Barnet leasehold conveyancing: Q and A’s
I am on look out for some leasehold conveyancing in Barnet. Before I set the wheels in motion I require certainty as to the number of years remaining on the lease.
If the lease is registered - and most are in Barnet - then the leasehold title will always include the basic details of the lease, namely the date; the term; and the original parties. From a conveyancing perspective such details then enable any prospective buyer and lender to confirm that any lease they are looking at is the one relevant to that title.For any other purpose, such as confirming how long the term was granted for and calculating what is left, then the register should be sufficient on it's own.
I would like to let out my leasehold flat in Barnet. Conveyancing solicitor who did the purchase is retired - so can't ask her. Do I need to ask my freeholder for their consent?
Some leases for properties in Barnet do contain a provision to say that subletting is only permitted with prior consent from the landlord. The landlord cannot unreasonably withhold but, in such cases, they would need to review references. Experience dictates that problems are usually caused by unsatisfactory tenants rather than owner-occupiers and for that reason you can expect the freeholder to take up the references and consider them carefully before granting consent.
I have just started marketing my ground floor apartment in Barnet.Conveyancing lawyers have not yet been instructed but I have just received a quarterly maintenance charge demand – what should I do?
The sensible thing to do is clear the service charge as normal because all ground rent and service charges will be apportioned on completion, so you will be reimbursed by the buyer for the period running from after the completion date to the next payment date. Most management companies will not acknowledge the buyer unless the service charges have been paid and are up to date so it is important for both buyer and seller for the seller to show that they are up to date. This will smooth the conveyancing process.
I've recently bought a leasehold flat in Barnet. Do I have any liability for service charges relating to a period prior to my ownership?
In a situation where the service charge has already been demanded from the previous owner and they have not paid you would not usually be personally liable for the arrears. However, your landlord may still be able to take action to forfeit the lease. It is an essential part of leasehold conveyancing for your conveyancer to be sure to have an up to date clear service charge receipt before completion of your purchase. If you have a mortgage this is likely to be a requirement of your lender.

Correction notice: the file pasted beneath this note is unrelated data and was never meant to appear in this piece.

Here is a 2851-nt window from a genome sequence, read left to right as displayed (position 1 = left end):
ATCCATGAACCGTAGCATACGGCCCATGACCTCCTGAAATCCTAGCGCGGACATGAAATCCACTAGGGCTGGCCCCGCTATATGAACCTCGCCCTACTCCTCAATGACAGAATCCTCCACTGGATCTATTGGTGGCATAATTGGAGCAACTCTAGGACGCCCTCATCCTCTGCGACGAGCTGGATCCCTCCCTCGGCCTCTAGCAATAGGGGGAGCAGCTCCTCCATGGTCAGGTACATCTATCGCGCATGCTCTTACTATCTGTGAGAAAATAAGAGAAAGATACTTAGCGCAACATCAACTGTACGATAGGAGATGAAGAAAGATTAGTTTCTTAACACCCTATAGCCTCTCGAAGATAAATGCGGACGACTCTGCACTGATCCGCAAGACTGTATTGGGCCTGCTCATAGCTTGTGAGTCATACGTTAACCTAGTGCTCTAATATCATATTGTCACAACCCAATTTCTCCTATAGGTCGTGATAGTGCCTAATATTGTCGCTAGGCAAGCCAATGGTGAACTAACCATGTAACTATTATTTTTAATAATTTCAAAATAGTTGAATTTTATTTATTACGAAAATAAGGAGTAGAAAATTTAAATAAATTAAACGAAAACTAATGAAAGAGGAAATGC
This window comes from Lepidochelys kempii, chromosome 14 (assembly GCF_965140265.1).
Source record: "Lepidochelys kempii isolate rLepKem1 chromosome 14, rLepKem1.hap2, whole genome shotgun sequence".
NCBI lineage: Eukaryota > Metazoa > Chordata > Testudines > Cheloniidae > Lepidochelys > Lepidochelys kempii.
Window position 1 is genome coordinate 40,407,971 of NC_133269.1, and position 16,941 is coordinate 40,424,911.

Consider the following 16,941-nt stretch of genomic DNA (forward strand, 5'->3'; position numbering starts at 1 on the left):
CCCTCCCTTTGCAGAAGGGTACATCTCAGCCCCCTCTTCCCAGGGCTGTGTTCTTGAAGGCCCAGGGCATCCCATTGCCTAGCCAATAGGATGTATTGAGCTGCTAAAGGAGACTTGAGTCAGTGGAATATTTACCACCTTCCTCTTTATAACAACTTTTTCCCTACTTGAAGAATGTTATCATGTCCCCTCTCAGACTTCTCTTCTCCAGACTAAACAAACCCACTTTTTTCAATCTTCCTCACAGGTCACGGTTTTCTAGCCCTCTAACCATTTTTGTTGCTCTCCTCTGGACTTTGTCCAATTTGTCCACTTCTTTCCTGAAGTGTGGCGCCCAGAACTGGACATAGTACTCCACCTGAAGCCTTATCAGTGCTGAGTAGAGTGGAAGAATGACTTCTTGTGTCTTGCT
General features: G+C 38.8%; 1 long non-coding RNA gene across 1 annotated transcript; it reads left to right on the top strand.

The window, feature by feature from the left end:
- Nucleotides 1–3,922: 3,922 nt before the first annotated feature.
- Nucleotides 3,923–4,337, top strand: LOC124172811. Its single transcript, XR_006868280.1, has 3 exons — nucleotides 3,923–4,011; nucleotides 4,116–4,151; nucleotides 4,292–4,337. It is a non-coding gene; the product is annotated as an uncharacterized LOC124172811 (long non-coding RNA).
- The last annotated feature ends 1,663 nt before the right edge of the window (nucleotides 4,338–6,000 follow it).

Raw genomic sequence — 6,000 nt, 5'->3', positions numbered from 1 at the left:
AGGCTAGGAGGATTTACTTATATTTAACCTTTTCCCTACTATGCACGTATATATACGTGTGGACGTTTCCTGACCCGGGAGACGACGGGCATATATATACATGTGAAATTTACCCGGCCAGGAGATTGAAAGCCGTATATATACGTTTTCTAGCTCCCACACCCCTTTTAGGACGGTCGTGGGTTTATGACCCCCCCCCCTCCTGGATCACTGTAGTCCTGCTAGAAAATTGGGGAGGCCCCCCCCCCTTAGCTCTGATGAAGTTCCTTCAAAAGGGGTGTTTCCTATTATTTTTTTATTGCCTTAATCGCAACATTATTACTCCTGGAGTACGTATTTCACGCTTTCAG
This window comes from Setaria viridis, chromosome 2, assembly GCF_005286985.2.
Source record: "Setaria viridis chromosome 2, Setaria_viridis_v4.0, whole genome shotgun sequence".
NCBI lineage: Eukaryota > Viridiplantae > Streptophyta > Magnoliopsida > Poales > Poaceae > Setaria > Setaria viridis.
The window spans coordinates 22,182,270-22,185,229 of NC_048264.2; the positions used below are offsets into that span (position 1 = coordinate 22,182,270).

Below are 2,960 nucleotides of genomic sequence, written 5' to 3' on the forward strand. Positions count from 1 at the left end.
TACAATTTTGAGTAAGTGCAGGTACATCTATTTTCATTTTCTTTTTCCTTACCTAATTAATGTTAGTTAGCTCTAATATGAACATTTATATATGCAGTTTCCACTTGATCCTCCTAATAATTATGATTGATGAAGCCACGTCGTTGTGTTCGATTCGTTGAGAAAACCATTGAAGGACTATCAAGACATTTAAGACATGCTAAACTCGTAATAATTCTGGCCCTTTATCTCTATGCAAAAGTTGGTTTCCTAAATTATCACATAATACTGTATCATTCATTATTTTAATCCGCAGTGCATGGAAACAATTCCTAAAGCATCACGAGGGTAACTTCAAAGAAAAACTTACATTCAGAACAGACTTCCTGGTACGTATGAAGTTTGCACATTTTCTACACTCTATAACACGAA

If you purchase part way through an accounting year you may be liable for charges not yet demanded even if they relate to a period prior to your purchase. In such circumstances your conveyancer would normally arrange for the seller to set aside some money to cover their part of the period (usually called a service charge retention).
What are your top tips when it comes to appointing a Barnet conveyancing firm to carry out our lease extension conveyancing?
When appointing a conveyancer for your lease extension (regardless if they are a Barnet conveyancing practice) it is most important that they be familiar with the legislation and specialises in this area of conveyancing. We suggested that you talk with two or three firms including non Barnet conveyancing practices before you instructing a firm. Where the conveyancing practice is ALEP accredited then that’s a bonus. Some following of questions could be of use:
- If the firm is not ALEP accredited then why not?
I am the proprietor of a ground flat in Barnet. In the absence of agreement between myself and the landlord, can the Leasehold valuation Tribunal determine the premium payable for the purchase of the freehold?
You certainly can. We are happy to put you in touch with a Barnet conveyancing firm who can help.
An example of a Lease Extension matter before the tribunal for a Barnet flat is Flat 2 2 Netherfield Road in April 2010. The Tribunale held that premium payable for a 90 year extension to the existing Lease should be £7,705. This case was in relation to 1 flat. The remaining number of years on the lease was 76 years.